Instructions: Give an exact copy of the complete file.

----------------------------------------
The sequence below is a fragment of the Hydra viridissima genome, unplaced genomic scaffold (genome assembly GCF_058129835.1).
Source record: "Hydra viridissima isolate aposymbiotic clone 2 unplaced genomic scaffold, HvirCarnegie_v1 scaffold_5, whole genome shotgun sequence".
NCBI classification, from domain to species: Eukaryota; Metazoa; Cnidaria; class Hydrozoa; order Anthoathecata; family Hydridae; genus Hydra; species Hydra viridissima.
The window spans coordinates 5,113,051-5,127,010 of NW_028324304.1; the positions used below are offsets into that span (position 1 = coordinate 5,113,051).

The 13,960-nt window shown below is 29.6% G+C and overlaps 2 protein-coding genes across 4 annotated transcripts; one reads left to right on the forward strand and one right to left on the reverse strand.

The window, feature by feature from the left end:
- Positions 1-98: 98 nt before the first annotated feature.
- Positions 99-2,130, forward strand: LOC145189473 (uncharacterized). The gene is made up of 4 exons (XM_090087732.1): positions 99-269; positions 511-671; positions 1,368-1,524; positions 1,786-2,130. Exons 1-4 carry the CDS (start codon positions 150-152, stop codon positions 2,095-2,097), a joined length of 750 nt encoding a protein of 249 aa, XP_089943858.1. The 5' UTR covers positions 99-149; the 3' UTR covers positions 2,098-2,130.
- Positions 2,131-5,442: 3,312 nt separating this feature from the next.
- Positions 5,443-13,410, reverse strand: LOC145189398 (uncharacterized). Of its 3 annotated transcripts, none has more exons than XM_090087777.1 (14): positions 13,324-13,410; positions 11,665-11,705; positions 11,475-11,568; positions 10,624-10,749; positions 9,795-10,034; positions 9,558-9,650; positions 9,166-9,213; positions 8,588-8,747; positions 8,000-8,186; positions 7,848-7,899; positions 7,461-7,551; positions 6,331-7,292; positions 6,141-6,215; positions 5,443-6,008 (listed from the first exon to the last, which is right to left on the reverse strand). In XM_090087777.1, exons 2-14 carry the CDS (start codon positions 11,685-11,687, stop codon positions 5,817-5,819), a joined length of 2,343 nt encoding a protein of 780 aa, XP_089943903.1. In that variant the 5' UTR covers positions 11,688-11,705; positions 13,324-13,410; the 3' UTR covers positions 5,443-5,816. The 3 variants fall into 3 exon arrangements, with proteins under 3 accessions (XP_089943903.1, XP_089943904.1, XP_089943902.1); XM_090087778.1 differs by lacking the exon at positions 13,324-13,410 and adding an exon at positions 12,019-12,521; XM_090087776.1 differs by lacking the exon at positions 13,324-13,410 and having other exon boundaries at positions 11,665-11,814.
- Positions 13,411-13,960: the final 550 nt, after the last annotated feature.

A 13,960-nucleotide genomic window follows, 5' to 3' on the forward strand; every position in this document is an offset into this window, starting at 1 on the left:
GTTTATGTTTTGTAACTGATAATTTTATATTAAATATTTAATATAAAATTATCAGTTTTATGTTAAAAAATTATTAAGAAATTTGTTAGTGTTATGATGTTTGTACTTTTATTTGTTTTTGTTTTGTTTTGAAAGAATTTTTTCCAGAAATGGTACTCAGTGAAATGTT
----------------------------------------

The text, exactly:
The sequence below is a fragment of the Hydra viridissima genome, unplaced genomic scaffold (genome assembly GCF_058129835.1).
Source record: "Hydra viridissima isolate aposymbiotic clone 2 unplaced genomic scaffold, HvirCarnegie_v1 scaffold_5, whole genome shotgun sequence".
NCBI classification, from domain to species: Eukaryota; Metazoa; Cnidaria; class Hydrozoa; order Anthoathecata; family Hydridae; genus Hydra; species Hydra viridissima.
The window spans coordinates 5,113,051-5,127,010 of NW_028324304.1; the positions used below are offsets into that span (position 1 = coordinate 5,113,051).

The 13,960-nt window shown below is 29.6% G+C and overlaps 2 protein-coding genes across 4 annotated transcripts; one reads left to right on the forward strand and one right to left on the reverse strand.

The window, feature by feature from the left end:
- Positions 1-98: 98 nt before the first annotated feature.
- Positions 99-2,130, forward strand: LOC145189473 (uncharacterized). The gene is made up of 4 exons (XM_090087732.1): positions 99-269; positions 511-671; positions 1,368-1,524; positions 1,786-2,130. Exons 1-4 carry the CDS (start codon positions 150-152, stop codon positions 2,095-2,097), a joined length of 750 nt encoding a protein of 249 aa, XP_089943858.1. The 5' UTR covers positions 99-149; the 3' UTR covers positions 2,098-2,130.
- Positions 2,131-5,442: 3,312 nt separating this feature from the next.
- Positions 5,443-13,410, reverse strand: LOC145189398 (uncharacterized). Of its 3 annotated transcripts, none has more exons than XM_090087777.1 (14): positions 13,324-13,410; positions 11,665-11,705; positions 11,475-11,568; positions 10,624-10,749; positions 9,795-10,034; positions 9,558-9,650; positions 9,166-9,213; positions 8,588-8,747; positions 8,000-8,186; positions 7,848-7,899; positions 7,461-7,551; positions 6,331-7,292; positions 6,141-6,215; positions 5,443-6,008 (listed from the first exon to the last, which is right to left on the reverse strand). In XM_090087777.1, exons 2-14 carry the CDS (start codon positions 11,685-11,687, stop codon positions 5,817-5,819), a joined length of 2,343 nt encoding a protein of 780 aa, XP_089943903.1. In that variant the 5' UTR covers positions 11,688-11,705; positions 13,324-13,410; the 3' UTR covers positions 5,443-5,816. The 3 variants fall into 3 exon arrangements, with proteins under 3 accessions (XP_089943903.1, XP_089943904.1, XP_089943902.1); XM_090087778.1 differs by lacking the exon at positions 13,324-13,410 and adding an exon at positions 12,019-12,521; XM_090087776.1 differs by lacking the exon at positions 13,324-13,410 and having other exon boundaries at positions 11,665-11,814.
- Positions 13,411-13,960: the final 550 nt, after the last annotated feature.

A 13,960-nucleotide genomic window follows, 5' to 3' on the forward strand; every position in this document is an offset into this window, starting at 1 on the left:
GTTTATGTTTTGTAACTGATAATTTTATATTAAATATTTAATATAAAATTATCAGTTTTATGTTAAAAAATTATTAAGAAATTTGTTAGTGTTATGATGTTTGTACTTTTATTTGTTTTTGTTTTGTTTTGAAAGAATTTTTTCCAGAAATGGTACTCAGTGAAATGTT